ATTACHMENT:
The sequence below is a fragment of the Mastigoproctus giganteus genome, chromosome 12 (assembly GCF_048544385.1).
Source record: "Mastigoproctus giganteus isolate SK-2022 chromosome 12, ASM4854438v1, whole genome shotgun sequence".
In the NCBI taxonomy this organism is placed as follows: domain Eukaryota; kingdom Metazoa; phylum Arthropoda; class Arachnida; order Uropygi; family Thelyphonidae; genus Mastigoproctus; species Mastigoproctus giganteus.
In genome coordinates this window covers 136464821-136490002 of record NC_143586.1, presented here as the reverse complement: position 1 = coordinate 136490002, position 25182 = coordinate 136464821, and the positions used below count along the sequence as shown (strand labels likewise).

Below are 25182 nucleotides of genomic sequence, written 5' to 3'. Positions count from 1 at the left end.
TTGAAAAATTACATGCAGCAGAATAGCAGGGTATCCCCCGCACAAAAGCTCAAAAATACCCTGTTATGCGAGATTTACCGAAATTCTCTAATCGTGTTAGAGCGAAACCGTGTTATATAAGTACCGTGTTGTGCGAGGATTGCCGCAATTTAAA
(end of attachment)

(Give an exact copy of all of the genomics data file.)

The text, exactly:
The sequence below is a fragment of the Mastigoproctus giganteus genome, chromosome 12 (assembly GCF_048544385.1).
Source record: "Mastigoproctus giganteus isolate SK-2022 chromosome 12, ASM4854438v1, whole genome shotgun sequence".
In the NCBI taxonomy this organism is placed as follows: domain Eukaryota; kingdom Metazoa; phylum Arthropoda; class Arachnida; order Uropygi; family Thelyphonidae; genus Mastigoproctus; species Mastigoproctus giganteus.
In genome coordinates this window covers 136464821-136490002 of record NC_143586.1, presented here as the reverse complement: position 1 = coordinate 136490002, position 25182 = coordinate 136464821, and the positions used below count along the sequence as shown (strand labels likewise).

Below are 25182 nucleotides of genomic sequence, written 5' to 3'. Positions count from 1 at the left end.
TTGAAAAATTACATGCAGCAGAATAGCAGGGTATCCCCCGCACAAAAGCTCAAAAATACCCTGTTATGCGAGATTTACCGAAATTCTCTAATCGTGTTAGAGCGAAACCGTGTTATATAAGTACCGTGTTGTGCGAGGATTGCCGCAATTTAAA